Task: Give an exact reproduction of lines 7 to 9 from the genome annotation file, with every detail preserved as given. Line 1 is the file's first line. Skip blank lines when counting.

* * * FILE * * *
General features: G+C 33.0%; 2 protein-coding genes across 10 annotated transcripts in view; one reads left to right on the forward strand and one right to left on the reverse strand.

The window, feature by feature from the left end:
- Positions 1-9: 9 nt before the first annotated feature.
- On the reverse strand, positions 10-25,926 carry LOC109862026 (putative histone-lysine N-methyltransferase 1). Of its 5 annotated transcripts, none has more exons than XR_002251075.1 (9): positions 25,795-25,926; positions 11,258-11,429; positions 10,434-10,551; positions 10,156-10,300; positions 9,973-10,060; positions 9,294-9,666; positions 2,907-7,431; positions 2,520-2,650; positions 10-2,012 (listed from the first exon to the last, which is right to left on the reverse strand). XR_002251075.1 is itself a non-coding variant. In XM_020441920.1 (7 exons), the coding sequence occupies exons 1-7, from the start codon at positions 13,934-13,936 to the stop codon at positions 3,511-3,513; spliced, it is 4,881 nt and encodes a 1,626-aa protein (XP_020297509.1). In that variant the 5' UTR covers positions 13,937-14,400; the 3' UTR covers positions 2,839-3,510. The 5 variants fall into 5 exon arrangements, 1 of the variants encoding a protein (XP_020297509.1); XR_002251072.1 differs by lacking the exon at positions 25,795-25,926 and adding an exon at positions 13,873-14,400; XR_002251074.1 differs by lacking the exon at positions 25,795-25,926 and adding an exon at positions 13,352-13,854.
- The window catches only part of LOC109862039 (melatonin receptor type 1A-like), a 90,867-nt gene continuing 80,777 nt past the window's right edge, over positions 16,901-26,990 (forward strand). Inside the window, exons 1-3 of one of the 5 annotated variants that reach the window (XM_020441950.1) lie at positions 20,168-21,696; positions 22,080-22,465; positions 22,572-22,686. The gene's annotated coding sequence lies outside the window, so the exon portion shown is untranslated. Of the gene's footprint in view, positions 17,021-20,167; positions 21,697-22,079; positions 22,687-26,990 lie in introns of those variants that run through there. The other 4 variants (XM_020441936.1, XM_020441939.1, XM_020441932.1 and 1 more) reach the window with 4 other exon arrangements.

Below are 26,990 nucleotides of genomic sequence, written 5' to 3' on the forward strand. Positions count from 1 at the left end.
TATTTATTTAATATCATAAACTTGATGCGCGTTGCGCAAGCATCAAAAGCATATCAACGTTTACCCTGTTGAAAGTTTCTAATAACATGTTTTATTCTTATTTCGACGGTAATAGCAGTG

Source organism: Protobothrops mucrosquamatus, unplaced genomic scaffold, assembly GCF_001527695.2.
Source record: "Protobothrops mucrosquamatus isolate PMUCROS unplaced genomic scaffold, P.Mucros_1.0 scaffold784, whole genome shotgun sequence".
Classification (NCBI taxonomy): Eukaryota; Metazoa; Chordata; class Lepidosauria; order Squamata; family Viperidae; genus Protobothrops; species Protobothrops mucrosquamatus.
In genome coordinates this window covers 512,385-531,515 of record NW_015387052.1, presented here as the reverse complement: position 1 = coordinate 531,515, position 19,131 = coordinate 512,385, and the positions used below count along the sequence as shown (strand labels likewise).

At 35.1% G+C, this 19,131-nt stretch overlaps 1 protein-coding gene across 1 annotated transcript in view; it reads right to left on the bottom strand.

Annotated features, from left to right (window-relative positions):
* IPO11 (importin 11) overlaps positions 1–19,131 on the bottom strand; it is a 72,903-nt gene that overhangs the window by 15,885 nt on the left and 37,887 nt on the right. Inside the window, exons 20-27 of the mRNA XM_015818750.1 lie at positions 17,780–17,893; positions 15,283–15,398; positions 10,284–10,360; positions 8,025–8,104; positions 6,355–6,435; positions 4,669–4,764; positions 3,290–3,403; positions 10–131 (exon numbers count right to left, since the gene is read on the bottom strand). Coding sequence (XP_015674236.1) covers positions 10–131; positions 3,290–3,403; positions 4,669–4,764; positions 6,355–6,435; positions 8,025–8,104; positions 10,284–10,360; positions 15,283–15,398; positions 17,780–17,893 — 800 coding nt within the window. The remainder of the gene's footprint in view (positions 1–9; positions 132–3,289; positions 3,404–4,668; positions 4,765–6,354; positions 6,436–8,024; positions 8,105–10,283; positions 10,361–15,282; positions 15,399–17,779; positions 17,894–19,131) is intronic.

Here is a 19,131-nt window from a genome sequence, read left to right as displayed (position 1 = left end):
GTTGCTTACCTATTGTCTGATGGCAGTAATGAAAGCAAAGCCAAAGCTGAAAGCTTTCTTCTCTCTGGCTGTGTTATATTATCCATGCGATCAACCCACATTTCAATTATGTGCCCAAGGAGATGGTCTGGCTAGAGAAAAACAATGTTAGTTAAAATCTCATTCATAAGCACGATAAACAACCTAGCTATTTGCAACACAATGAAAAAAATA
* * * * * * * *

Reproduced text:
TATTTATTTAATATCATAAACTTGATGCGCGTTGCGCAAGCATCAAAAGCATATCAACGTTTACCCTGTTGAAAGTTTCTAATAACATGTTTTATTCTTATTTCGACGGTAATAGCAGTG

Source organism: Protobothrops mucrosquamatus, unplaced genomic scaffold, assembly GCF_001527695.2.
Source record: "Protobothrops mucrosquamatus isolate PMUCROS unplaced genomic scaffold, P.Mucros_1.0 scaffold784, whole genome shotgun sequence".